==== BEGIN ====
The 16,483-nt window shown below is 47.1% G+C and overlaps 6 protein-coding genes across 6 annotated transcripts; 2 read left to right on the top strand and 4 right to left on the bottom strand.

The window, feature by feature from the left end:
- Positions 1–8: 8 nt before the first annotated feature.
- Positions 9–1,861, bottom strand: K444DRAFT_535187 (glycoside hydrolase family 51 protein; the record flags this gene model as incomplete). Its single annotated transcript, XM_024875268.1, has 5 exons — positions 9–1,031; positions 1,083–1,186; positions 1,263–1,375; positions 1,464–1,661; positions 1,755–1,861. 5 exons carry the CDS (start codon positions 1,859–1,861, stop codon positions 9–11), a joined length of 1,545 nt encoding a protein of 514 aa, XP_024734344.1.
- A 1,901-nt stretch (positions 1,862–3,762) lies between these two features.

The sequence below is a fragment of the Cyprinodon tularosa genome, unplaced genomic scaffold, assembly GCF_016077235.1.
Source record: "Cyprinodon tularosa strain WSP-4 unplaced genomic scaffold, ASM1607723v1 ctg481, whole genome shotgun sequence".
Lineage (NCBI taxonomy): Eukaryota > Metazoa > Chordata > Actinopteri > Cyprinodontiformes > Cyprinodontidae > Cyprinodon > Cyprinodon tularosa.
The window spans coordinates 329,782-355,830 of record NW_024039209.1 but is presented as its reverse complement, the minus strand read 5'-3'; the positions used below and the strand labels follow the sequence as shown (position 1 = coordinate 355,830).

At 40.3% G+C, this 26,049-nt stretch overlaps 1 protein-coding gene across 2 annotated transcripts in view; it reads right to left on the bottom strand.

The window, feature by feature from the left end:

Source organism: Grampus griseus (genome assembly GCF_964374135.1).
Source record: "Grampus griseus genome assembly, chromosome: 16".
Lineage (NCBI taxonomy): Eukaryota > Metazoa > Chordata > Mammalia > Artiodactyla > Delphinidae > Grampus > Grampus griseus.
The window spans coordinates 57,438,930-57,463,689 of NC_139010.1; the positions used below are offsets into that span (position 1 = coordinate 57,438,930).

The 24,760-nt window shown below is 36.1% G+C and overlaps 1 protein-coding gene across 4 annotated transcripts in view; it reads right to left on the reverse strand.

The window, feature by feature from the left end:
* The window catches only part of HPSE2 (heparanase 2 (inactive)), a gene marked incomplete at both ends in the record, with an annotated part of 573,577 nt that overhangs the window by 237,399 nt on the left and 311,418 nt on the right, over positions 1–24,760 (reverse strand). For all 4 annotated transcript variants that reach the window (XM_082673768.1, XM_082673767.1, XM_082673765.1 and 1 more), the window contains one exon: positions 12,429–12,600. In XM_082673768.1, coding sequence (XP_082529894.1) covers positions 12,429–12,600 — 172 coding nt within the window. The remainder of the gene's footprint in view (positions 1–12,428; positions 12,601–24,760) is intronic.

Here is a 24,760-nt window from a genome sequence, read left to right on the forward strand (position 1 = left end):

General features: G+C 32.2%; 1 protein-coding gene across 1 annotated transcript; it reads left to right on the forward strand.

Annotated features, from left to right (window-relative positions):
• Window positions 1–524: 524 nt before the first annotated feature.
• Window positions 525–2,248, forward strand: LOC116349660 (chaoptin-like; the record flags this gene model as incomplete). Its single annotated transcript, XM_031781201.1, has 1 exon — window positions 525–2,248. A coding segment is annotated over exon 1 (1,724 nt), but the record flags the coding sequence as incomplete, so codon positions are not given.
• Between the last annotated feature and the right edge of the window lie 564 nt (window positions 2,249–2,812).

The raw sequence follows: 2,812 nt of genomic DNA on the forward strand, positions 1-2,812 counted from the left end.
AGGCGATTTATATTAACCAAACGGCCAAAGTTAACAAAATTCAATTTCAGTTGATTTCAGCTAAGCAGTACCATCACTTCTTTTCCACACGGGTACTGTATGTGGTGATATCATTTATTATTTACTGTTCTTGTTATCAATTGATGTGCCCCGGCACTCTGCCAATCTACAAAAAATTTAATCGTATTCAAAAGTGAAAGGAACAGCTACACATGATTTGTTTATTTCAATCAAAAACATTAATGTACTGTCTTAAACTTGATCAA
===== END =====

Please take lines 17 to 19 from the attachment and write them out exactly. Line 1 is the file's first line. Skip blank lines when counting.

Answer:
The window, feature by feature from the left end:
* The window catches only part of HPSE2 (heparanase 2 (inactive)), a gene marked incomplete at both ends in the record, with an annotated part of 573,577 nt that overhangs the window by 237,399 nt on the left and 311,418 nt on the right, over positions 1–24,760 (reverse strand). For all 4 annotated transcript variants that reach the window (XM_082673768.1, XM_082673767.1, XM_082673765.1 and 1 more), the window contains one exon: positions 12,429–12,600. In XM_082673768.1, coding sequence (XP_082529894.1) covers positions 12,429–12,600 — 172 coding nt within the window. The remainder of the gene's footprint in view (positions 1–12,428; positions 12,601–24,760) is intronic.

Here is a 24,760-nt window from a genome sequence, read left to right on the forward strand (position 1 = left end):